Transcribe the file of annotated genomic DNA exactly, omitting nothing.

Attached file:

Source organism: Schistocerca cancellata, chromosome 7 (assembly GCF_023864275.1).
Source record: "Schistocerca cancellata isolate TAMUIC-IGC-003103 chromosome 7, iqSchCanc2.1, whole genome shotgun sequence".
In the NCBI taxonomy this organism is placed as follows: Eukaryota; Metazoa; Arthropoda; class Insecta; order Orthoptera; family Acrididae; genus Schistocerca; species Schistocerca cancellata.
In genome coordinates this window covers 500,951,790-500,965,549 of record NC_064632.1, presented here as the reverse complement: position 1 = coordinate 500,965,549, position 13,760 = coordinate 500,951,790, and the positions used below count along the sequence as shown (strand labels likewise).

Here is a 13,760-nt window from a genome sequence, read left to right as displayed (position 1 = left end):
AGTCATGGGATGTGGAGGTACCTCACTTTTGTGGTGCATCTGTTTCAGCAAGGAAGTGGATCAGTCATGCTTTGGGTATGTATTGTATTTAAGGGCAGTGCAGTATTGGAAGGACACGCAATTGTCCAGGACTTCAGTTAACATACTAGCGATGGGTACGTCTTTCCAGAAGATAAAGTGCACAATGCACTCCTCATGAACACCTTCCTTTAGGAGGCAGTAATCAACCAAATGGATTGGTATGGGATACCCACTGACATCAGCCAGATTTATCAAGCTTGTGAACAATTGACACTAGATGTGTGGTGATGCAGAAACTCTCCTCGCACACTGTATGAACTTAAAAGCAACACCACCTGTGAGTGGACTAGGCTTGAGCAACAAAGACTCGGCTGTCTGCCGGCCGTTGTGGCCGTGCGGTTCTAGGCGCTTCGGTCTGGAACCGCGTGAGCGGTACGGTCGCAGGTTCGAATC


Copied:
Source organism: Schistocerca cancellata, chromosome 7 (assembly GCF_023864275.1).
Source record: "Schistocerca cancellata isolate TAMUIC-IGC-003103 chromosome 7, iqSchCanc2.1, whole genome shotgun sequence".
In the NCBI taxonomy this organism is placed as follows: Eukaryota; Metazoa; Arthropoda; class Insecta; order Orthoptera; family Acrididae; genus Schistocerca; species Schistocerca cancellata.
In genome coordinates this window covers 500,951,790-500,965,549 of record NC_064632.1, presented here as the reverse complement: position 1 = coordinate 500,965,549, position 13,760 = coordinate 500,951,790, and the positions used below count along the sequence as shown (strand labels likewise).

Here is a 13,760-nt window from a genome sequence, read left to right as displayed (position 1 = left end):
AGTCATGGGATGTGGAGGTACCTCACTTTTGTGGTGCATCTGTTTCAGCAAGGAAGTGGATCAGTCATGCTTTGGGTATGTATTGTATTTAAGGGCAGTGCAGTATTGGAAGGACACGCAATTGTCCAGGACTTCAGTTAACATACTAGCGATGGGTACGTCTTTCCAGAAGATAAAGTGCACAATGCACTCCTCATGAACACCTTCCTTTAGGAGGCAGTAATCAACCAAATGGATTGGTATGGGATACCCACTGACATCAGCCAGATTTATCAAGCTTGTGAACAATTGACACTAGATGTGTGGTGATGCAGAAACTCTCCTCGCACACTGTATGAACTTAAAAGCAACACCACCTGTGAGTGGACTAGGCTTGAGCAACAAAGACTCGGCTGTCTGCCGGCCGTTGTGGCCGTGCGGTTCTAGGCGCTTCGGTCTGGAACCGCGTGAGCGGTACGGTCGCAGGTTCGAATC